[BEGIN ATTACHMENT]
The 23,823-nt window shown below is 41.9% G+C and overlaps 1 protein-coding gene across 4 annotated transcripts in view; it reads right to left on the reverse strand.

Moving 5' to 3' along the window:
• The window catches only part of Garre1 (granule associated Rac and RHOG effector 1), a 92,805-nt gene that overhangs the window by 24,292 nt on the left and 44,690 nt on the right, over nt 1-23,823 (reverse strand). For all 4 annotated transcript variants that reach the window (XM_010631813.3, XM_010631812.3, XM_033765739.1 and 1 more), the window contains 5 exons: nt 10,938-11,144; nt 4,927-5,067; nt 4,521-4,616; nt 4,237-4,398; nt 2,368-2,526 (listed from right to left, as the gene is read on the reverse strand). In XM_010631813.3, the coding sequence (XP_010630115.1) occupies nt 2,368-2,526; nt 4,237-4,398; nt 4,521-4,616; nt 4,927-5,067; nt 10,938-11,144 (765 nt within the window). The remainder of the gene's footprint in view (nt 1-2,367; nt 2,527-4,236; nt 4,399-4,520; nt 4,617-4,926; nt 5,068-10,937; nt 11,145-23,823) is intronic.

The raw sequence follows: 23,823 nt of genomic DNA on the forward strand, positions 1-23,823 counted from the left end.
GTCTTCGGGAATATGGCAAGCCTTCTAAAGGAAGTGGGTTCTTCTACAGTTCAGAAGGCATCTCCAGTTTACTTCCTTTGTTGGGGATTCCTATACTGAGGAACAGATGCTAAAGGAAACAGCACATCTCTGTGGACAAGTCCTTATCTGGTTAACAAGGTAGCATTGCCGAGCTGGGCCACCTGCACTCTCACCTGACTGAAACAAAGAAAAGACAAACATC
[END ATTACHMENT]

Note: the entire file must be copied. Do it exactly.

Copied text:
The 23,823-nt window shown below is 41.9% G+C and overlaps 1 protein-coding gene across 4 annotated transcripts in view; it reads right to left on the reverse strand.

Moving 5' to 3' along the window:
• The window catches only part of Garre1 (granule associated Rac and RHOG effector 1), a 92,805-nt gene that overhangs the window by 24,292 nt on the left and 44,690 nt on the right, over nt 1-23,823 (reverse strand). For all 4 annotated transcript variants that reach the window (XM_010631813.3, XM_010631812.3, XM_033765739.1 and 1 more), the window contains 5 exons: nt 10,938-11,144; nt 4,927-5,067; nt 4,521-4,616; nt 4,237-4,398; nt 2,368-2,526 (listed from right to left, as the gene is read on the reverse strand). In XM_010631813.3, the coding sequence (XP_010630115.1) occupies nt 2,368-2,526; nt 4,237-4,398; nt 4,521-4,616; nt 4,927-5,067; nt 10,938-11,144 (765 nt within the window). The remainder of the gene's footprint in view (nt 1-2,367; nt 2,527-4,236; nt 4,399-4,520; nt 4,617-4,926; nt 5,068-10,937; nt 11,145-23,823) is intronic.

The raw sequence follows: 23,823 nt of genomic DNA on the forward strand, positions 1-23,823 counted from the left end.
GTCTTCGGGAATATGGCAAGCCTTCTAAAGGAAGTGGGTTCTTCTACAGTTCAGAAGGCATCTCCAGTTTACTTCCTTTGTTGGGGATTCCTATACTGAGGAACAGATGCTAAAGGAAACAGCACATCTCTGTGGACAAGTCCTTATCTGGTTAACAAGGTAGCATTGCCGAGCTGGGCCACCTGCACTCTCACCTGACTGAAACAAAGAAAAGACAAACATC